I think there’s already so much of a focus on individual media consumption … people are already very comfortable with a little screen on public transport, or listening to music by themselves, I kind of wanted to link couples together in this way.10
The iPod, held loosely in the hands of lovers, is the silent interlocutor of this conversation.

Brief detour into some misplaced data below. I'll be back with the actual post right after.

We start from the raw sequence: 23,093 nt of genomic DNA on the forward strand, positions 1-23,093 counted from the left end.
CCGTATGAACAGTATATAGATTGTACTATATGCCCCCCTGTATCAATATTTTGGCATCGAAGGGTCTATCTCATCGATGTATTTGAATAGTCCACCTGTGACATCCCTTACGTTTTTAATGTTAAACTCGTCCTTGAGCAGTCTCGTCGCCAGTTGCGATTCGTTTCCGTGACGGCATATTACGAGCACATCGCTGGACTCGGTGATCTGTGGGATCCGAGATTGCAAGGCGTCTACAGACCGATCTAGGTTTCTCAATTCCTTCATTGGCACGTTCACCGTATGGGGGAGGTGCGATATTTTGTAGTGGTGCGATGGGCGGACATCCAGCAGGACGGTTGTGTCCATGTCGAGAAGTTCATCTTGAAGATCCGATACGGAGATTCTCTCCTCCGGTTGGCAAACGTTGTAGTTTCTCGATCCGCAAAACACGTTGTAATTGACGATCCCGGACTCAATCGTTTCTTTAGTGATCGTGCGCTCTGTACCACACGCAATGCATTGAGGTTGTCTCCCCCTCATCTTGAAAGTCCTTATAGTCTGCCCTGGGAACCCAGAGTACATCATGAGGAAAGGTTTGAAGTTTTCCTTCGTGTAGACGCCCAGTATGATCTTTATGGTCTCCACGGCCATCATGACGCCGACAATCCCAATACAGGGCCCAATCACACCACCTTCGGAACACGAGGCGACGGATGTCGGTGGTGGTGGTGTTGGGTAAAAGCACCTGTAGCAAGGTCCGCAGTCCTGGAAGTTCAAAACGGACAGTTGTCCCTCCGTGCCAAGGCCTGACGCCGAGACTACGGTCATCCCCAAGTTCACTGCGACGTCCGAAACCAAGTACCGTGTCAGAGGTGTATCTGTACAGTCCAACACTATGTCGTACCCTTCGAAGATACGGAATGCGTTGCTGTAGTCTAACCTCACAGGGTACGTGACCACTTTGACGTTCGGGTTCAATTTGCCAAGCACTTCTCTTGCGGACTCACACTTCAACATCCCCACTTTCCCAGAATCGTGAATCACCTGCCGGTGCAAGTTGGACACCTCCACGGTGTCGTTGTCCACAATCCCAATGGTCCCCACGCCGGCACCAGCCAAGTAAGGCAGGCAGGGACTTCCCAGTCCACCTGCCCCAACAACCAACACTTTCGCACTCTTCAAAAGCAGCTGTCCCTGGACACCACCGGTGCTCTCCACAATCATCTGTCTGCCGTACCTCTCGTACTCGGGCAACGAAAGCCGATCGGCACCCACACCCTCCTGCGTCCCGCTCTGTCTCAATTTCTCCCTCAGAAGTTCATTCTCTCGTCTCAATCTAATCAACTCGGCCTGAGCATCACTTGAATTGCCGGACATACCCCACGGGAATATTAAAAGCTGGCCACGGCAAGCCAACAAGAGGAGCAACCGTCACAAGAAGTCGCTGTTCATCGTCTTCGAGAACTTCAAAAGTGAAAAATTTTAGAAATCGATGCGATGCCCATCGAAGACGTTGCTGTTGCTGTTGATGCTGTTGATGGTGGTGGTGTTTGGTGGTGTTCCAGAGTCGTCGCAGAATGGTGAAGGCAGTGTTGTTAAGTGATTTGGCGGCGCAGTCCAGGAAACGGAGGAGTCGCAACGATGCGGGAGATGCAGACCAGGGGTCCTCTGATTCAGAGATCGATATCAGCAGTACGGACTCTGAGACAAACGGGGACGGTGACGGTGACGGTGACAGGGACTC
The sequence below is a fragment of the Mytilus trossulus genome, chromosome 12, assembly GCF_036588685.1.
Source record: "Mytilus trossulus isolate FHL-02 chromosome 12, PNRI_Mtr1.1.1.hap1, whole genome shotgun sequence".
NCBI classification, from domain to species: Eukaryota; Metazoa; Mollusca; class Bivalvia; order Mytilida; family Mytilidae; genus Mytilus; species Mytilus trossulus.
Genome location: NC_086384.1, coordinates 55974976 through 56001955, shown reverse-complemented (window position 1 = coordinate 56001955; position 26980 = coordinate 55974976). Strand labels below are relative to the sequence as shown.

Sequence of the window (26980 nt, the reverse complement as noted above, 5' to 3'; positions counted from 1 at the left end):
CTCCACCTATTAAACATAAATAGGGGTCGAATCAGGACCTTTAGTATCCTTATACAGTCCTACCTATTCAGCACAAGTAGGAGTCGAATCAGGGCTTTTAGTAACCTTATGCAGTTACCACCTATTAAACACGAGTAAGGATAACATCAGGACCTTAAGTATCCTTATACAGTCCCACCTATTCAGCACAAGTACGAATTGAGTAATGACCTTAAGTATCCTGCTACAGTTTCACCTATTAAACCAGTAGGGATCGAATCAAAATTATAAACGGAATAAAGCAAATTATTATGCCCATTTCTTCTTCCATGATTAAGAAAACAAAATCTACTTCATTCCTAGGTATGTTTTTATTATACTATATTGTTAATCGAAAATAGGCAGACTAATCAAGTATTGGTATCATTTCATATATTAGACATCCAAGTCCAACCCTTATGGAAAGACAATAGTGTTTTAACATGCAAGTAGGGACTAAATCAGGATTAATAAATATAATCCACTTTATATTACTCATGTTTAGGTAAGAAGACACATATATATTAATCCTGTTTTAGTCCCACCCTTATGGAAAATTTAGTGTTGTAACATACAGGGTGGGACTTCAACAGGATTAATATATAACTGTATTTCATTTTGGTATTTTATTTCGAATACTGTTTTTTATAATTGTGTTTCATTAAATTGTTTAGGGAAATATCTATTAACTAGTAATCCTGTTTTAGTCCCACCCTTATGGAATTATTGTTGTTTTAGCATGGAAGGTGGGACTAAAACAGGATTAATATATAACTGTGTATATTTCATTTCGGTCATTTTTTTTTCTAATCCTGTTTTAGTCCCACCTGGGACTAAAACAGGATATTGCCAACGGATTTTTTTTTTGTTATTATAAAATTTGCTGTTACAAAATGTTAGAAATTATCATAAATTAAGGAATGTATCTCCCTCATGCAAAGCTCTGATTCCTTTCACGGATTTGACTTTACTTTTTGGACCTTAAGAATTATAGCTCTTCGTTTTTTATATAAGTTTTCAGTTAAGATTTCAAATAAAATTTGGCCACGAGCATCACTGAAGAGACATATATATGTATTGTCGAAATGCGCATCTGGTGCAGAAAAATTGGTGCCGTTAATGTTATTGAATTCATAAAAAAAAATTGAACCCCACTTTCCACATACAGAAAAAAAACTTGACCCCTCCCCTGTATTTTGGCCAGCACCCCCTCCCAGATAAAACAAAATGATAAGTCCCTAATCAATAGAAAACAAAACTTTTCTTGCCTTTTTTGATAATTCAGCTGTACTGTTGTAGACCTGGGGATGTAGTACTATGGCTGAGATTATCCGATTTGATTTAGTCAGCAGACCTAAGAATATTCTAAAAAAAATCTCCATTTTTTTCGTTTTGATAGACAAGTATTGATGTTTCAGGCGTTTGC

Like Here, the performance of intimacy is the subject of Zile’s live art installation, OMG_sisyphus (2011–14), which portrays the loneliness of an individual reaching out to audiences through YouTube. In video documentation of the performance in Melbourne (2011) and London (2013), the artist enters each venue carrying a large rock that looks like it’s been pulled from an urban construction site. The rock is placed on a table and becomes Zile’s video camera, audience and imaginary friend as he addresses it with a soliloquy intended for social media, encouraging people to come and see his show. The first delivery of this speech is funny and upbeat with patois; subsequent attempts descend into melancholy as he stumbles over his words, flinches and berates himself. An accompanying video playing massage-salon music heightens the pain of Zile’s attempt at projecting an attractive image of himself. His self-doubt is familiar to the audience — they’ve been there before. Their collective witnessing and empathy absolves the artist of his trial. Further redeeming increasingly frustrated attempts to break through his creative malaise, he stands with his rock and moves around the room taking ‘selfie’ portraits with his rock and audience members, making everyone laugh again. In this final act, Zile breaks through the wall of time and space that separates a YouTube-posting-internet-user from their gross audience, marking the contradictions of engagement with technology platforms that isolate an individual whilst projecting their inner-most desires to the masses.